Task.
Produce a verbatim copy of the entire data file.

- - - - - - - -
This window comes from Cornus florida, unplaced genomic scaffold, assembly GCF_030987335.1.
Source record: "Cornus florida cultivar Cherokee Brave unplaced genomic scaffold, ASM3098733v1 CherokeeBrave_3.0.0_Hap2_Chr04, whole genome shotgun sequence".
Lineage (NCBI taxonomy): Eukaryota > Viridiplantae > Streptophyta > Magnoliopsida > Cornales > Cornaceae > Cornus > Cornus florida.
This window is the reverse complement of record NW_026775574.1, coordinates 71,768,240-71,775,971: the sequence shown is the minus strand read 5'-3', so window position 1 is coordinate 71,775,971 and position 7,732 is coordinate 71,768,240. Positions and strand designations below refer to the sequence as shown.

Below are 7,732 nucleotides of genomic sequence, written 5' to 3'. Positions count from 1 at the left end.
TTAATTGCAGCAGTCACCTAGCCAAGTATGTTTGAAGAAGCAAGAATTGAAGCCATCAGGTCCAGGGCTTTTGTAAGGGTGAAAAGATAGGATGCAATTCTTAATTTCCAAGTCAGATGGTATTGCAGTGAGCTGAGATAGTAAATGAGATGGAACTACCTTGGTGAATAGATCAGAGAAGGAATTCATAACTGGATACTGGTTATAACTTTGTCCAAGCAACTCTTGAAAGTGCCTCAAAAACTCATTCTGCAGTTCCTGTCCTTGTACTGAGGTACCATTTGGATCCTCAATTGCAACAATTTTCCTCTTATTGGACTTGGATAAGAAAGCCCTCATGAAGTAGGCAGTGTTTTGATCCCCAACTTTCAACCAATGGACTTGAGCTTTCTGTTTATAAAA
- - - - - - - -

This window comes from Cornus florida, unplaced genomic scaffold, assembly GCF_030987335.1.
Source record: "Cornus florida cultivar Cherokee Brave unplaced genomic scaffold, ASM3098733v1 CherokeeBrave_3.0.0_Hap2_Chr04, whole genome shotgun sequence".
Lineage (NCBI taxonomy): Eukaryota > Viridiplantae > Streptophyta > Magnoliopsida > Cornales > Cornaceae > Cornus > Cornus florida.
This window is the reverse complement of record NW_026775574.1, coordinates 71,768,240-71,775,971: the sequence shown is the minus strand read 5'-3', so window position 1 is coordinate 71,775,971 and position 7,732 is coordinate 71,768,240. Positions and strand designations below refer to the sequence as shown.

Below are 7,732 nucleotides of genomic sequence, written 5' to 3'. Positions count from 1 at the left end.
TTAATTGCAGCAGTCACCTAGCCAAGTATGTTTGAAGAAGCAAGAATTGAAGCCATCAGGTCCAGGGCTTTTGTAAGGGTGAAAAGATAGGATGCAATTCTTAATTTCCAAGTCAGATGGTATTGCAGTGAGCTGAGATAGTAAATGAGATGGAACTACCTTGGTGAATAGATCAGAGAAGGAATTCATAACTGGATACTGGTTATAACTTTGTCCAAGCAACTCTTGAAAGTGCCTCAAAAACTCATTCTGCAGTTCCTGTCCTTGTACTGAGGTACCATTTGGATCCTCAATTGCAACAATTTTCCTCTTATTGGACTTGGATAAGAAAGCCCTCATGAAGTAGGCAGTGTTTTGATCCCCAACTTTCAACCAATGGACTTGAGCTTTCTGTTTATAAAA